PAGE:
Trucking companies must drug-test all applicants when hiring truck drivers.
A driver must be tested again if he or she is involved in a truck
accident crash that results in a serious injury or fatality. Those results are shared with The Department of Transportation (DOT), which regulates the trucking industry.
Currently, The Department of Transportation (DOT) only accepts urine tests as drug tests for truckers.
Last week, The Drug Free Commercial Driver Act of 2015 was introduced in both the U.S. Senate and House of Representatives. The bill would allow the DOT to recognize hair sample drug tests for truckers.
Why we need new drug tests for truckers
Urinalysis not very effective in detecting drug use: it only detects drugs used in the previous 2 or 3 days, at most.
Hair testing detects drugs used in the past 60 to 90 days.
Some carriers already use hair testing; the alarming data provided by these companies is part of the basis for the new legislation.
J.B. Hunt Transport data from driver applicants’ drug tests for the past 8 years:
- 110 driver applicants failed a urinalysis
- 3,845 driver applicants failed a hair test
This carrier used hair tests, but many others don’t—in part, because the DOT doesn’t accept the results.
What this means is that the thousands of licensed truck drivers who failed that hair test could have easily passed a urine test, and be driving for another fleet.
Why the trucking industry supports new drug tests
It’s unusual to see industry groups lobby for more—not less—federal regulation.
But the American Trucking Association (ATA) and the Alliance for Driver Safety and Security are urging Congress to pass The Drug Free Commercial Driver Act of 2015.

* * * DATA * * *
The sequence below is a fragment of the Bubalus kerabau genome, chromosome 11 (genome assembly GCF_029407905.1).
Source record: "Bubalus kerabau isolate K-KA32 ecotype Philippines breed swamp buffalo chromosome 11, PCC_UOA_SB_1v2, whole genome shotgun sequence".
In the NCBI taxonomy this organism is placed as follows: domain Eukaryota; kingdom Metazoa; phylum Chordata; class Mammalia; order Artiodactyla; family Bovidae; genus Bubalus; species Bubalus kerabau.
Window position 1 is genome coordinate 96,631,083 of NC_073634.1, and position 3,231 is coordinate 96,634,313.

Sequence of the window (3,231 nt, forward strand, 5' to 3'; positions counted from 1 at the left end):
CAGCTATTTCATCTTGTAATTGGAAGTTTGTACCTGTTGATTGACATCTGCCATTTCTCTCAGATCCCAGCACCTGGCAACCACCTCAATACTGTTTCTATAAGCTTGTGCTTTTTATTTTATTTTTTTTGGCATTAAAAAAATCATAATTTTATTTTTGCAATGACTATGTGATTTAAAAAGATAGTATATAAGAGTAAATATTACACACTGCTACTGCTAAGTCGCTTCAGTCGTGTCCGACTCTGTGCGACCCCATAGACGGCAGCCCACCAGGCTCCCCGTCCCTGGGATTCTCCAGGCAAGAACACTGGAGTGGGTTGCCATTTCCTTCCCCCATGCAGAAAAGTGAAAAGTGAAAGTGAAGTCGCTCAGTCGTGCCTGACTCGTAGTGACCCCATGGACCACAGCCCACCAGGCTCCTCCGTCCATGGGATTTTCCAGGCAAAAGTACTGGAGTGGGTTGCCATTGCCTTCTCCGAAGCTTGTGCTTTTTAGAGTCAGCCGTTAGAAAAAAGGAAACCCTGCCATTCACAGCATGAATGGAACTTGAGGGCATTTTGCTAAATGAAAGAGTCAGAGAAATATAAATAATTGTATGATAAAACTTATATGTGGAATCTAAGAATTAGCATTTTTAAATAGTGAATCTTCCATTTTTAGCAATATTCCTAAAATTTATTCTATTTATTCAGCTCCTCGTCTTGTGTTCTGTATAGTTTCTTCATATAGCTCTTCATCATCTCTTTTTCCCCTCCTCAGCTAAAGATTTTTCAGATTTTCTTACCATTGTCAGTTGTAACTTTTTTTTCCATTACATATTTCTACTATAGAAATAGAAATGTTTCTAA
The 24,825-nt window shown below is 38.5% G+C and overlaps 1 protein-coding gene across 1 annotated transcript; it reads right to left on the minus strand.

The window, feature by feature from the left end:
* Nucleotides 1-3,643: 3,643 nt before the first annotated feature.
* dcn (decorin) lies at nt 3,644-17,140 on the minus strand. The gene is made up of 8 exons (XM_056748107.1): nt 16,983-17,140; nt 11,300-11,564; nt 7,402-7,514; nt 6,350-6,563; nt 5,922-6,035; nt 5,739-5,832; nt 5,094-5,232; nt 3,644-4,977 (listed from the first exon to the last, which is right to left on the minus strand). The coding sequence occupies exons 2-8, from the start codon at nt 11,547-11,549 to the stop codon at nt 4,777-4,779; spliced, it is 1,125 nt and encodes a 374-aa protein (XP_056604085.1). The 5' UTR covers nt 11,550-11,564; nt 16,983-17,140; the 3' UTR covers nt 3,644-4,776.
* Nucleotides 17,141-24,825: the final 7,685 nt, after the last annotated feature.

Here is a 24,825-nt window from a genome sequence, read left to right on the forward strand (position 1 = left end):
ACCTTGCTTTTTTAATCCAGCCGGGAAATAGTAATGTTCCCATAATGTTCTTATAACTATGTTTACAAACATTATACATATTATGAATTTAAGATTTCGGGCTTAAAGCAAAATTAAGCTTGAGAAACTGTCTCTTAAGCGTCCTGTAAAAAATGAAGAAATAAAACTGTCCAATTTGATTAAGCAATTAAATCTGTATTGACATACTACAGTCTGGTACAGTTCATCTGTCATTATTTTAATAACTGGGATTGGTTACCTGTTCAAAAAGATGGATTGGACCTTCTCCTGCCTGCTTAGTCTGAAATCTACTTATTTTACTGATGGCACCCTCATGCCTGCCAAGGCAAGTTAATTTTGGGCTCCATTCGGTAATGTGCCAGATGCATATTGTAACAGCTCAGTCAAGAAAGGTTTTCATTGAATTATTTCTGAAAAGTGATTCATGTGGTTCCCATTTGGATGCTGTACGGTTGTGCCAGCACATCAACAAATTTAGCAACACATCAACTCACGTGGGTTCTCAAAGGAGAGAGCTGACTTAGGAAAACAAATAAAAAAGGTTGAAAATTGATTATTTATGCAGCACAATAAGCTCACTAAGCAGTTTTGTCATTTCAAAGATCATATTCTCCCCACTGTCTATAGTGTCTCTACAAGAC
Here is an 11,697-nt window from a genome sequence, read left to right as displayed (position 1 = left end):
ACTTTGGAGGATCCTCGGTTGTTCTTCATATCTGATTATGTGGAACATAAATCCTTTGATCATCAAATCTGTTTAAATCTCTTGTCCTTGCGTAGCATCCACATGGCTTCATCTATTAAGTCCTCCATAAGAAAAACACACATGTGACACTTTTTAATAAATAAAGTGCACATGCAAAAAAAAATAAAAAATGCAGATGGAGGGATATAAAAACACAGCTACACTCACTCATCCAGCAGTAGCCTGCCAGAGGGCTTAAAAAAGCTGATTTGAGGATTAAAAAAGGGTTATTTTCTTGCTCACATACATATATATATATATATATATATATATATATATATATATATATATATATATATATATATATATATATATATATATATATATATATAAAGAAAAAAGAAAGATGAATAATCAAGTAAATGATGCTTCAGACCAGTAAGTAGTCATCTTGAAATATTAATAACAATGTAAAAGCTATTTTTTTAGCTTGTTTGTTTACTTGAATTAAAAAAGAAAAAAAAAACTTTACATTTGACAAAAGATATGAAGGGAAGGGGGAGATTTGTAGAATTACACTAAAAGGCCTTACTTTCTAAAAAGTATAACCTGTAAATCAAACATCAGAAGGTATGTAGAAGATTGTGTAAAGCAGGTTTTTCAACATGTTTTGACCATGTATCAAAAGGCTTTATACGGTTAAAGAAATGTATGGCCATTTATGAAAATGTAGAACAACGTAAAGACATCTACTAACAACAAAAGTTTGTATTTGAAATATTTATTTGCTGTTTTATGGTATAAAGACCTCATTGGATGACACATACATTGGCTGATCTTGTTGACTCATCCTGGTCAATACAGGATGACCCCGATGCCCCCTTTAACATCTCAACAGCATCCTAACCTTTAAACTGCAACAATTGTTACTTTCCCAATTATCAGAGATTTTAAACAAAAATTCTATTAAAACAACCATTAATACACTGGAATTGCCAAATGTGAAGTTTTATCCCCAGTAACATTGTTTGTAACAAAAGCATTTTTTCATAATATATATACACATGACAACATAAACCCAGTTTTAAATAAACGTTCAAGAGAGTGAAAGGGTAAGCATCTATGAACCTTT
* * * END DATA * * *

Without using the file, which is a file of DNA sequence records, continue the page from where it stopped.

“ATA is committed to improving highway safety, including doing all we can to prevent individuals who use drugs or alcohol from driving trucks…”
– ATA President and CEO Bill Graves.
In fact, many major carriers have pushed for new drug-testing rules for years. Here’s why:
- Some trucking companies already perform hair tests on their drivers. The new law would let them send those results to the DOT—and stop using the relatively useless urinalysis tests.
- Drugged truckers increase the risk of truck accidents. That makes those drivers an insurance liability to the entire fleet.
- Truckers spend a lot of time behind the wheel: they need highways to be as safe as possible. Thousands of truckers who could pass a urine test, but not necessarily a hair test, are currently on the road.
Follow the progress of the bill on GovTrack.Us
For more on trucking law and safety, follow @kevincoluccio on Twitter
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